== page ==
The power of media/advertisements are evident in understanding human trafficking / commercial sexual exploitation. While this article illustrates how language is used to gloss over the full scope of what an individual may experience in applying for an ad such as the one below, what is also important is recognizing how gender, race, and sexuality are also represented in advertisements.
Charity condemns escort job ads
A charity warns the adverts will lead women into prostitution
Jobcentre Plus is part of the Department for Work and Pensions (DWP) and its website offers several personal escort positions around the country.
A charity which helps sex trade workers says the ads, for jobs paying up to £100-an-hour, will "clearly" lead women into prostitution.
A DWP spokeswoman said a court ruling meant it could not refuse the adverts.
One of the adverts - for a unisex escort agency - is seeking people in Cheltenham, Gloucestershire.
They have to be free to work between two and 15 hours a week and available day and night, Monday to Sunday. The job, the website states, is permanent and no pension details are available.
The job description reads: "Duties involve providing clients with a personal escort service in an unsupervised environment.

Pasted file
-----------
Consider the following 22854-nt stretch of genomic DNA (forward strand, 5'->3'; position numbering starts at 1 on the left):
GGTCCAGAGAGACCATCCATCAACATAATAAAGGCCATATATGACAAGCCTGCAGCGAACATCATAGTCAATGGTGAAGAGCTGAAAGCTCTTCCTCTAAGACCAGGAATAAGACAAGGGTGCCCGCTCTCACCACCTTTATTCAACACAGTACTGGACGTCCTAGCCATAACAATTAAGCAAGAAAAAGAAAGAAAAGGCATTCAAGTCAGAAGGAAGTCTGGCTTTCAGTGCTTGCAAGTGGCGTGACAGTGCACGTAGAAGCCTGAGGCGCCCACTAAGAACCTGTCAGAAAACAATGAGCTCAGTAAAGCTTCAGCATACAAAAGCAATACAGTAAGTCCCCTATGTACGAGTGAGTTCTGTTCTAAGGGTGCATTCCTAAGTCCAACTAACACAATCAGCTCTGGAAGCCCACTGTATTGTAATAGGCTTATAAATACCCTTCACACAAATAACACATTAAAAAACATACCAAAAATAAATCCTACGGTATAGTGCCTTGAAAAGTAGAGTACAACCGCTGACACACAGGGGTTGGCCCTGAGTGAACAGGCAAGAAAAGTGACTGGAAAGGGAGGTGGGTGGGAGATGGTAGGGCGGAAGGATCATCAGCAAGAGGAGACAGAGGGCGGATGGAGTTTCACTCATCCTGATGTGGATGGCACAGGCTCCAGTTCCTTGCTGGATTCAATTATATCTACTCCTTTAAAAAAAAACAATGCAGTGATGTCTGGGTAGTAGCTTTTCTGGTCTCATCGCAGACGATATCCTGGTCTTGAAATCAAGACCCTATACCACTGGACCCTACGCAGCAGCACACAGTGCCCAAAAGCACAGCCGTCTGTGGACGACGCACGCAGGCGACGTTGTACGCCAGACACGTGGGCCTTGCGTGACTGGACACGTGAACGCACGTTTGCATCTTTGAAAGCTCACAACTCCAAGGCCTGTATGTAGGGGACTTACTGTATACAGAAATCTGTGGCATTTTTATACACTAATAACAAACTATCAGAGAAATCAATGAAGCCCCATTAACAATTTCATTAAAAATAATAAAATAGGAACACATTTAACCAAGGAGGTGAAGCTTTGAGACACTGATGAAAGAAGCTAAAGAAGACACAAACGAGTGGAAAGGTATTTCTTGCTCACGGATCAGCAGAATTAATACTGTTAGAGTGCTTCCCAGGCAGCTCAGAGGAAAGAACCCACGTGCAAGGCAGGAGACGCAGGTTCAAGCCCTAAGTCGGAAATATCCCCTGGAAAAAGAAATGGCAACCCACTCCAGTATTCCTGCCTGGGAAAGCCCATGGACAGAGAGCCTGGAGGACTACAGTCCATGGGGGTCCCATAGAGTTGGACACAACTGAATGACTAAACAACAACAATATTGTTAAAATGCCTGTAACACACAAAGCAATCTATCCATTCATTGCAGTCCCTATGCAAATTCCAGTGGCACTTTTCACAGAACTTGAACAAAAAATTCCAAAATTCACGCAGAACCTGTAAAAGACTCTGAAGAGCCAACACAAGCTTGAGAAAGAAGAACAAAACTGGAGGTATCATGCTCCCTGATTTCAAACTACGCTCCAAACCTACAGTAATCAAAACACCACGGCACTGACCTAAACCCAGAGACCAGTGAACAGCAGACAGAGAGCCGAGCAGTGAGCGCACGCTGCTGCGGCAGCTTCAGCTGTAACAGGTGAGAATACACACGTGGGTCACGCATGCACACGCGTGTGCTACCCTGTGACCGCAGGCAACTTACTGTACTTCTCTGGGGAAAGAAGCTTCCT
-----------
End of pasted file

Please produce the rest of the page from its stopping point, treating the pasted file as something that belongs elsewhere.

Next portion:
"Experience is preferred but is not essential. Duties will involve escorting and accompanying members of the public which may cause embarrassment to some people.
"Some cash handling will also be involved."
But Frances Broderick, from charity Eaves, told Channel 4 news that the adverts were "clearly helping women into prostitution".
"I'm shocked that the Department for Work and Pensions (DWP) are even advertising this as an opportunity," she said.
"It's clearly not a suitable career choice for the DWP to be promoting."
Labour MP Fiona MacTaggart, a former junior Home Office minister, told the programme: "At the moment, it's quite legal to buy or sell sexual services and I think maybe the time has come to tackle that, to actually change the law... to make it illegal to buy sex."
But the adverts cannot be banned by the website following a court ruling four years ago in a case brought by the sex toy and lingerie chain Ann Summers.
A DWP spokesman said: "The High Court over-turned Jobcentre Plus's policy which did not accept certain types of adverts connected with the sex and personal service industries."He added there were safeguards in place to ensure customers were fully aware of the nature of the jobs and no benefit sanctions would occur if they did not apply for such vacancies.